Raising a child can be challenging; when the child has special needs, those challenges multiply. For Mrs. Eunice Lawrence, a caregiver to an autistic grandchild, the struggle is all too real.
Mrs. Lawrence’s 18-year-old granddaughter, Dayna Fogo, was diagnosed with Angelman Syndrome and Autism Spectrum Disorder (ASD) 15 years ago. The aftermath, as Mrs. Lawrence explains, left her family in uncharted waters. “I did not know much about it. I had to read up because enough information was not given; it is a rare illness and not much was known about it at that time,” she shared, noting little has changed over the years regarding available information.
Raising Dayna introduced unforeseen hardships for the family, from financial struggles and difficulties in communication, to stigmatisation. These issues have forced Mrs. Lawrence to resign from work to care for Dayna who “cannot differentiate between safety and danger.” She laments, “Work is a thing of the past for me as I must constantly monitor her.”
The financial burden is made worse by a lack of appropriate facilities for childcare, education and social interaction. Dayna had a brief educational stint but has since remained homebound. Mrs. Lawrence believes societal intolerance towards the intellectually challenged is high and finds it safer to keep Dayna at home. “Not everyone is kind, sensitive, or accepting and it is better that she stays home where my family and I can take good care of her,” she asserts.
The Law Enforcement Torch Run is Borne
While efforts to seek help have been tireless, Mrs. Lawrence feels Jamaica falls short in providing care for individuals like Dayna. Assistance for autistic persons remains scarce and where available, is often unaffordable for the majority of families. Recalling Dayna’s mother’s experience overseas, she marvelled, “They are doing so much there to help persons like her.”
The experience of Mrs. Eunice Lawrence and her family is similar to those of many families who raise children with special needs, even in countries outside of Jamaica. Stories like Dayna’s spurred six police officers from Wichita, Kansas in the United States of America into action in 1981. Using the spring pad of Special Olympics, they brought a message of inclusion and recognition for persons with intellectual disabilities to their communities. Today, that movement is an international powerhouse known as the Law Enforcement Torch Run for Special Olympics (LETR).
“What started in 1981…as a flicker of hope for Special Olympics has now become a roaring flame of stability for Special Olympics athletes worldwide…we provide opportunities for athletes to empower and transform themselves, their communities and the world,” says LETR Founder, retired Chief of Police Richard LaMunyon.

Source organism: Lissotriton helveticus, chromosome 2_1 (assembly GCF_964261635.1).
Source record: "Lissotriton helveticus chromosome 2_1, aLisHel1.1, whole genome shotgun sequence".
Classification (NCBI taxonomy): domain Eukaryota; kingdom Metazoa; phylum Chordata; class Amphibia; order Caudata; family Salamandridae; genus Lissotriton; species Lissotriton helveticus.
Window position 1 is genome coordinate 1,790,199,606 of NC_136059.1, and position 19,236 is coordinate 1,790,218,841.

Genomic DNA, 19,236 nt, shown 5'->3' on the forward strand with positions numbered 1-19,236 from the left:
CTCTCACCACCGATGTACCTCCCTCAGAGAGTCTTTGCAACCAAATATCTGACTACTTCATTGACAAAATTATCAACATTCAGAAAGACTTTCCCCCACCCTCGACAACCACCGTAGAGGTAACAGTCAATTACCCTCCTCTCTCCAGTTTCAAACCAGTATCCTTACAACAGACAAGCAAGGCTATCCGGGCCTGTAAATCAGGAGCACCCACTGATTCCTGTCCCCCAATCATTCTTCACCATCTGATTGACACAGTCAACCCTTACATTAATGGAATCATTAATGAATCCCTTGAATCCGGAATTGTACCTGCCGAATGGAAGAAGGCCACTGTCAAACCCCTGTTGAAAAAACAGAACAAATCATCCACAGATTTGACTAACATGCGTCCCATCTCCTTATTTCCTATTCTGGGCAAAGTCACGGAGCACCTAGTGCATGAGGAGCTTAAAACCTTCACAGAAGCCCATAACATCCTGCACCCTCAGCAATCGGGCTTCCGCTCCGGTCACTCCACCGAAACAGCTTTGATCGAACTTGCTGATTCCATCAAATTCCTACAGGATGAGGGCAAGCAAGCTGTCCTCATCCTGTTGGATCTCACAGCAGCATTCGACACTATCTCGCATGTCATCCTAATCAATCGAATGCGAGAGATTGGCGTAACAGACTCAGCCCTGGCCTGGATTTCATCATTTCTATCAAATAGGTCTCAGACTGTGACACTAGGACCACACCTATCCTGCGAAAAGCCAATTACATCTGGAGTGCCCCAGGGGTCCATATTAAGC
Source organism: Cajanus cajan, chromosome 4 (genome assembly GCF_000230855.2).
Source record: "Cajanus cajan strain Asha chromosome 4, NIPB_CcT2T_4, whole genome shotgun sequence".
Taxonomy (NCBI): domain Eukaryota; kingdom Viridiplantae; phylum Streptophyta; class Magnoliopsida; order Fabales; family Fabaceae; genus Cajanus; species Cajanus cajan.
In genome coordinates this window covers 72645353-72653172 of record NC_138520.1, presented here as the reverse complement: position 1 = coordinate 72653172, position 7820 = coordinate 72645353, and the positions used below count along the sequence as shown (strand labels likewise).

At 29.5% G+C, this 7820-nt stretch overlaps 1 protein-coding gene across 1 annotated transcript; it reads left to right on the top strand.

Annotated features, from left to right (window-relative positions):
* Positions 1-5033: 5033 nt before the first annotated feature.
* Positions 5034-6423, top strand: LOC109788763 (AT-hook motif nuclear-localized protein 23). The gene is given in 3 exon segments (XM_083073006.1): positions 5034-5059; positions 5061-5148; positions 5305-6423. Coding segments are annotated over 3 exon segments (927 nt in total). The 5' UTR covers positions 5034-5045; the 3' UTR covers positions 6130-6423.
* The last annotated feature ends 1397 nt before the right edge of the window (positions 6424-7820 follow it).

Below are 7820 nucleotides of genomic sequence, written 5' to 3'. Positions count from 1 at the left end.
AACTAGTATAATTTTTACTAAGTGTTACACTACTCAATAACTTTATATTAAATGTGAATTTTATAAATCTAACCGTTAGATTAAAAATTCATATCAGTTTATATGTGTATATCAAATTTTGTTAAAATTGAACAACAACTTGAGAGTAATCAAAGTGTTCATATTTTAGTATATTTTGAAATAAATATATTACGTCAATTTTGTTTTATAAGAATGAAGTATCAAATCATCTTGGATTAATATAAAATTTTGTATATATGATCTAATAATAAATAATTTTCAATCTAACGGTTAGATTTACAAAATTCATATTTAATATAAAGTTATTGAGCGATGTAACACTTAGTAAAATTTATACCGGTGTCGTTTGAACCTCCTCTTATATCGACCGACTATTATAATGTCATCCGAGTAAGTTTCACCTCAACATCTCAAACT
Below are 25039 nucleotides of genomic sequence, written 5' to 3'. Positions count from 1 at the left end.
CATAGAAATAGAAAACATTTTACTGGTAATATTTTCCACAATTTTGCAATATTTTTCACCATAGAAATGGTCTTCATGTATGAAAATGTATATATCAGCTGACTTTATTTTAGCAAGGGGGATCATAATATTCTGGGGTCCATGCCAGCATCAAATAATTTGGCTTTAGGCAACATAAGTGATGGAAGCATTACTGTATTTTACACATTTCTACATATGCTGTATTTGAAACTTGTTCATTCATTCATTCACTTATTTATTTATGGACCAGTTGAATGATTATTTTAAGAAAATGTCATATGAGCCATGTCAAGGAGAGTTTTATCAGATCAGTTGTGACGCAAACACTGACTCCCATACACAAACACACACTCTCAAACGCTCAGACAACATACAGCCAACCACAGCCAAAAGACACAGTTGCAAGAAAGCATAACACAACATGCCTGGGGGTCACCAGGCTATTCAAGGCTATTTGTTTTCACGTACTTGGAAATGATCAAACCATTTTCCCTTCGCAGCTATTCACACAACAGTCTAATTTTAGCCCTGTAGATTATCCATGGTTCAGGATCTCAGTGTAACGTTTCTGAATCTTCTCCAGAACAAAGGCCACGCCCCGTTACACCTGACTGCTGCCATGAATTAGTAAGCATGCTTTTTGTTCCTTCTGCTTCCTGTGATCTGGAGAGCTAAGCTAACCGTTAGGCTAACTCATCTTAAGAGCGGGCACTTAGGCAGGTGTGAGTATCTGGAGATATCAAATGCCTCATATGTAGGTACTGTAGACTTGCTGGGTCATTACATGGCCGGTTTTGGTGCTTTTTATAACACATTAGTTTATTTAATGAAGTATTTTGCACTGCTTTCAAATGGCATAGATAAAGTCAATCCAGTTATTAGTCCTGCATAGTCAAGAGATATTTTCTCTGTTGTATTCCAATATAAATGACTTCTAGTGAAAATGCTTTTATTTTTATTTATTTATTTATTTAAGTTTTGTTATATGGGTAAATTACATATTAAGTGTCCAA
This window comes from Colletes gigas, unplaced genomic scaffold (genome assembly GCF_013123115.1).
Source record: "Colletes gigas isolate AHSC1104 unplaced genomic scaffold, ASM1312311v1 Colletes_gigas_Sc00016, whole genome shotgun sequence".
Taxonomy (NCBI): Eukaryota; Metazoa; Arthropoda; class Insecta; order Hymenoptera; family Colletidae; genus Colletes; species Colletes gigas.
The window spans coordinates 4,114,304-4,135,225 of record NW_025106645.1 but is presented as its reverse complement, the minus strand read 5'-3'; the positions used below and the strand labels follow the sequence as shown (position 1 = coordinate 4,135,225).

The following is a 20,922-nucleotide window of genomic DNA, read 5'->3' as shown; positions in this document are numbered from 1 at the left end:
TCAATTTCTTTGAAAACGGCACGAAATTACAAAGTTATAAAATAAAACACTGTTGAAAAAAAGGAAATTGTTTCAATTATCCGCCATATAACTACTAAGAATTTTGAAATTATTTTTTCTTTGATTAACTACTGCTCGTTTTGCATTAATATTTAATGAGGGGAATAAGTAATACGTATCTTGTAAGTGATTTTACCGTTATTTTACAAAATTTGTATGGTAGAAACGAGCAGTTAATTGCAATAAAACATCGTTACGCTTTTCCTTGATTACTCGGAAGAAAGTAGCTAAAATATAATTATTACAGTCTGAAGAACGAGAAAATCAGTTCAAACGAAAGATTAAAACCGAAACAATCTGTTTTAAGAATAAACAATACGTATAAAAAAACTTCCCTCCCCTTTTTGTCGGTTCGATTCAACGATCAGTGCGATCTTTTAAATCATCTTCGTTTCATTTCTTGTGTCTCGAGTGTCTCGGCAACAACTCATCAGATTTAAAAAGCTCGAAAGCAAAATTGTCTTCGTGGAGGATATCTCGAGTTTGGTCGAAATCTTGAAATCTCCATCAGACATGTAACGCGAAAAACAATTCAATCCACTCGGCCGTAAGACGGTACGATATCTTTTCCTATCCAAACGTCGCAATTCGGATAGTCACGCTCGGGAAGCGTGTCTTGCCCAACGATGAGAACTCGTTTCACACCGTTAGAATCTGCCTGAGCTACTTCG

Locally, Jamaica’s law enforcement community—led by the Jamaica Constabulary Force—comes together every summer to support the global initiative and make a difference for families like Mrs. Lawrence’s. The local arm of the LETR has been active since 1981 and has raised tens of millions of dollars to date.
“The JCF is passionate about its support of the LETR and the Intellectually Challenged community. As law enforcers, a part of our job is to protect the vulnerable in the society, and the LETR provides us a meaningful opportunity to help keep safe and positively impact the lives of these youngsters,” said National Director of the LETR, Deputy Superintendent Palmer.
In 2023—the first post-COVID fundraising season—the local LETR council once again joined forces with the Jamaica Defence Force, the Jamaica Fire Brigade, the Department of Correctional Services, the Jamaica Customs Agency, and the Passport Immigration and Citizenship Agency. They set themselves an ambitious target of JM $3,000,000 and kicked off the season with the Law Enforcement Divisional Relay in the Kingston Eastern Division on Monday, June 19.
Flame of Hope Divisional Relay
The message of inclusion was taken across the island, through Paul Bogle’s and Tacky’s country, to the lush greenery of the garden parish, then through the home of the fastest man on earth. The flame of hope then made its way into the tourism mecca of Jamaica, from St. James to Hanover and then moved across the bread basket parish. From there, it was on to the cool hills of Manchester and then to the home of best agricultural show in the island. It then made its way back to the bustling cities of Kingston and St. Andrew where it was time for the signature event of the LETR fundraising season—the 5K run/walk. Almost 2000 runners and walkers descended on the Police Officer’s Club in St. Andrew on Sunday, July 16. At the end of it, Deputy Superintendent of Police (DSP) Natalie Palmer says the JM $3,000,000 target was reached.
“We are grateful for all the support from our fellow law enforcement partners, sponsors, and the general public that helped us to realise our target of three million dollars, and we look forward to joining forces once again next year for this amazing cause,” she said.
For Mrs. Eunice Lawrence, the success of the most recent LETR run/walk provides hope for the future. She remains optimistic for days to come, when Dayna and others like her are given more opportunities to thrive.
“That’s why we do what we do,” DSP Palmer says. “We want every family like Dayna’s to know that even as the struggle continues, a sense of hope persists. We want to highlight the true essence of the Jamaican spirit—tenacity in adversity and a fervent belief in the promise of better days ahead,” she said.